Parliament. This Bill, and the Triennial Bill, tend immediately to keep ourselves uncorrupt; and if the King shall
make use of his Negative Voice, in such a case, it is very
hard. I humbly propose, "That we may address, that such
Rejection may be a means to alienate the hearts of the People."
—I would not have farther proceeding in Money yet; now
we have given two Millions for present occasion, we may have
Mr Paul Foley.] I believe the King hath a Negative Voice,
and 'tis necessary it should be so; but if this be made use of
to turn by all Bills, and things the Court likes not, it is misused; for such a Prerogative is committed to him for the good
of us all. It hath been a great Scandal to us, and this Bill was
for clearing us in some measure, and yet divided in so small
an instance! I conclude with the Motion that Harley made,
"To represent how few the instances have been to deny
Assent, when so much Money has been given."
Mr Howe.] I believe our mischief arises from what an honourable Member (Lowther) observed, from Parties in Council, who thereby raise themselves upon one another. I have
never changed Party. If others have left me, let them answer for it. Why should we meet here, if what we do for
the good of our Country be to no purpose? I was for deposing King James, and for setting up King William: But
we have committed a great villainy, if we settle not our Liberties on a true foundation; but if we do that, we have done a
glorious work. A Bill in Richard's time was presented; the
Bishops protested against it, but the King passed it, "Because,
(he said) he was bound by his Coronation-Oath." A Petition
in Parliament was presented in Henry IV's time, wherein it was
said "That what was desired was not against the Prerogative,
because for the good of the Commons"—I hope we say nothing
here amiss, since we have so lately asserted the Divine Right of
this House. I say, it was no news anciently to oblige the King
to call a Parliament, and to force Kings to call them, and to
swear to them after; and so Magna Charta, and Charta de Foresta,
were given. In the reign of ***** (fn. 3) the Archbishop of
Canterbury (for then the Bishops were for the People's good)
advised the King to pass the Bills tendered. I conclude with
Harley's Motion, and others, "That an humble Representation be made to his Majesty, &c."
Sir Walter Yonge.] I would have Gentlemen consider whether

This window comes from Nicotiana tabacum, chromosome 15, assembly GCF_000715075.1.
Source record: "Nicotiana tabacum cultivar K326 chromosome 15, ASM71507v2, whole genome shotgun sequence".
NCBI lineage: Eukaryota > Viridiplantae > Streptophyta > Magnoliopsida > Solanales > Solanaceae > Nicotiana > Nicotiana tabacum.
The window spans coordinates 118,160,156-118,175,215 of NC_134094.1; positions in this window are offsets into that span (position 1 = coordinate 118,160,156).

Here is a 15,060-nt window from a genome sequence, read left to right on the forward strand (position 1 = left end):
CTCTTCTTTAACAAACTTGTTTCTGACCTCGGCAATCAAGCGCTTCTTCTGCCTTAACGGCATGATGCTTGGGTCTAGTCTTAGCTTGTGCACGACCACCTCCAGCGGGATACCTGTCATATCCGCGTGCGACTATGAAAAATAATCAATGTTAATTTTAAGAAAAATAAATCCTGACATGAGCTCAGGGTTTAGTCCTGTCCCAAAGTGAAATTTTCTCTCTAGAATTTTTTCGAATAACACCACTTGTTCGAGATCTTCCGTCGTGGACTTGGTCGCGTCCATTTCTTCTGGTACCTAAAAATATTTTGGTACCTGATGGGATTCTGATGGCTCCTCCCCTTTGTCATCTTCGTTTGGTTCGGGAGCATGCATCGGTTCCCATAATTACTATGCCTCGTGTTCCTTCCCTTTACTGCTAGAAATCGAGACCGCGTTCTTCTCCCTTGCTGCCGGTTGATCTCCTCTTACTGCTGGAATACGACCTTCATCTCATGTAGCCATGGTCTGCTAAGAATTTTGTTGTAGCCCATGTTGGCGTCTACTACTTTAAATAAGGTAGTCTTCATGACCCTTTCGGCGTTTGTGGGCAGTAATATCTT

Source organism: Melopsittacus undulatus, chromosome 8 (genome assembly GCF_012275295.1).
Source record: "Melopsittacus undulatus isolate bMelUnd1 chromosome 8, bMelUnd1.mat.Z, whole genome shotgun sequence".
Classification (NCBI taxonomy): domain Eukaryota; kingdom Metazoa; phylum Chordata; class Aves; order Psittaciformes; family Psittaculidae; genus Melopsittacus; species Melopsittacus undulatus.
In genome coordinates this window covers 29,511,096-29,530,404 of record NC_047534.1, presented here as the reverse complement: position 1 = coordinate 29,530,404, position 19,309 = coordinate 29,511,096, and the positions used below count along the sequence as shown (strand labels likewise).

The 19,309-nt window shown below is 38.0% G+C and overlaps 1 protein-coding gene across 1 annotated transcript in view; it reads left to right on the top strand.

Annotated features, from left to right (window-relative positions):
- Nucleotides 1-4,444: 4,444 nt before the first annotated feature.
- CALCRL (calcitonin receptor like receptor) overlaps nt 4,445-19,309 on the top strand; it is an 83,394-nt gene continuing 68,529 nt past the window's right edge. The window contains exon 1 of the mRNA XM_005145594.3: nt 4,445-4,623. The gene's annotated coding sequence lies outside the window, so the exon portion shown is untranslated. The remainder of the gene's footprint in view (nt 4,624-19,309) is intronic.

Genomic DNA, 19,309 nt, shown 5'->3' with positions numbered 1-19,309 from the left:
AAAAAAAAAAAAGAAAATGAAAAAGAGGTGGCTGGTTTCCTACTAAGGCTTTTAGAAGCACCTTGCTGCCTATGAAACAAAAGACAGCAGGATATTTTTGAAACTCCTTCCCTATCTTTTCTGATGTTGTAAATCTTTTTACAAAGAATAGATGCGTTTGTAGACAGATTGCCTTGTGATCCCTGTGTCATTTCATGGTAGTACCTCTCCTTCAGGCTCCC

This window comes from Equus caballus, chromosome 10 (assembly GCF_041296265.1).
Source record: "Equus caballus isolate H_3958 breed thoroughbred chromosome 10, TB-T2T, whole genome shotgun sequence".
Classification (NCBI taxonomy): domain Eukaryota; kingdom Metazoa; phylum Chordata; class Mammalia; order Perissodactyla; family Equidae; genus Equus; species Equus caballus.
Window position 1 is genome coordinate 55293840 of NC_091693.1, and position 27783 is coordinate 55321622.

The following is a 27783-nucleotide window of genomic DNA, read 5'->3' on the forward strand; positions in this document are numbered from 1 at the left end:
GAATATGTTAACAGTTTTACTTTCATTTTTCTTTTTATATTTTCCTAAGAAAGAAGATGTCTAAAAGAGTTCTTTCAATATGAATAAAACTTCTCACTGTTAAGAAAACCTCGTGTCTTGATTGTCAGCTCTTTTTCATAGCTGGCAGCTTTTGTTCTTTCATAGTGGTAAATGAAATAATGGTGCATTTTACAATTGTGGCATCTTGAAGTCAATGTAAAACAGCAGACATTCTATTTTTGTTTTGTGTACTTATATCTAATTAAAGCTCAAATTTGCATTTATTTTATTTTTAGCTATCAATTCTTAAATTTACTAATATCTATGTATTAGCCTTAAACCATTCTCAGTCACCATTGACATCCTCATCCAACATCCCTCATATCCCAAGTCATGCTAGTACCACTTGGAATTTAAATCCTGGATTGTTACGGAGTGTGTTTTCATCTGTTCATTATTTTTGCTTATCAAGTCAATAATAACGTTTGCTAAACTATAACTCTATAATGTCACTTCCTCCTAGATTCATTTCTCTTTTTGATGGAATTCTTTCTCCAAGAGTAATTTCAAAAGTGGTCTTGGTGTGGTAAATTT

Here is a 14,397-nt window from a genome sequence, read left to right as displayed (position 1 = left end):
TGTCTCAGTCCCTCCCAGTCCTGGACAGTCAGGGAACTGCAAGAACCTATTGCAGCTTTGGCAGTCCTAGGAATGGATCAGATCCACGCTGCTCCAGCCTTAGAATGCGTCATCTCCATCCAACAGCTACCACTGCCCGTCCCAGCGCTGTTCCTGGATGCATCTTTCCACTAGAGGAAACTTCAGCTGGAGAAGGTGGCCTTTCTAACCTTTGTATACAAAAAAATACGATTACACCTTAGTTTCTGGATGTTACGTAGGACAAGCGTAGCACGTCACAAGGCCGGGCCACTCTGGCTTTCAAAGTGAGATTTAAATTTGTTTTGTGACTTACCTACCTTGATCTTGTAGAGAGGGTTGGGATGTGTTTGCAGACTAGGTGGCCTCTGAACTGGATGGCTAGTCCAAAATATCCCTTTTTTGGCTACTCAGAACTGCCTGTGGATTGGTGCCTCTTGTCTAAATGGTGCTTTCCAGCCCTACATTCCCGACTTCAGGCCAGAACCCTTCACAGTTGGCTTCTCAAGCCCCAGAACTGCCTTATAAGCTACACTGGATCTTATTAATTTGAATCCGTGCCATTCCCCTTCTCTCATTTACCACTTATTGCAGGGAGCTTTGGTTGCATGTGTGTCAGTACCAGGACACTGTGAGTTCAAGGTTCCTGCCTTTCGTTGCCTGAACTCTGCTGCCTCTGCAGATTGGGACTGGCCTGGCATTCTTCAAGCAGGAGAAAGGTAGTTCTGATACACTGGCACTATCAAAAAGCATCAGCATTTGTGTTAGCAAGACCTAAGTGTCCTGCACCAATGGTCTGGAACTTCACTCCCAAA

this is the only Bill rejected for our good—I would not have the
Triennial Bill named in the Question, but I desire the words
"other public Bills," in general, may be in the Question.
Mr Clarke.] I second the same.
Sir Henry Goodrick.] To agree so solemnly, in such an Address, is so severe upon the King, that I cannot agree to it. His
Majesty being so much abroad for our service, venturing his
life almost ever since his coming to the Crown, hath made him
not so acquainted with Methods of Parliament. I would humbly move therefore, "That an Address be made upon the first
Mr Charles Montagu.] I shall always be for the Liberties
of the People, and for the Prerogative of the Crown. If the
Crown hath a Negative Voice, then why not exercised on this
Bill, as well as on any other? It was formerly only, and that
in the highest times, and by the highest men, that the King
cannot deny us Bills of right and justice. But this is for altering
your Constitution, not to allow the King a Negative Voice.
None spoke in the Debate, but those before, only Sir
Charles Sedley, who was not heard—But almost all before,
and many others also, spoke to the stating the Questions, about
which there was very much Debate. The Questions at last
were agreed to, the first as above, the second as follows. Some
Debate also was, "That it should be an humble Address," which
was taken to be of a softer nature than "a Representation,"
though this was not so hard a word as "a Remonstrance."
[Resolved, That a Representation be made to his Majesty,
humbly to lay before him, how few the Instances have been, in
former Reigns, of denying the Royal Assent to Bills for Redress of Grievances; and the great Grief of the Commons for
his not having given the Royal Assent to several public Bills;
and particularly to the Bill touching free and impartial Proceedings in Parliament, which tended so much to the clearing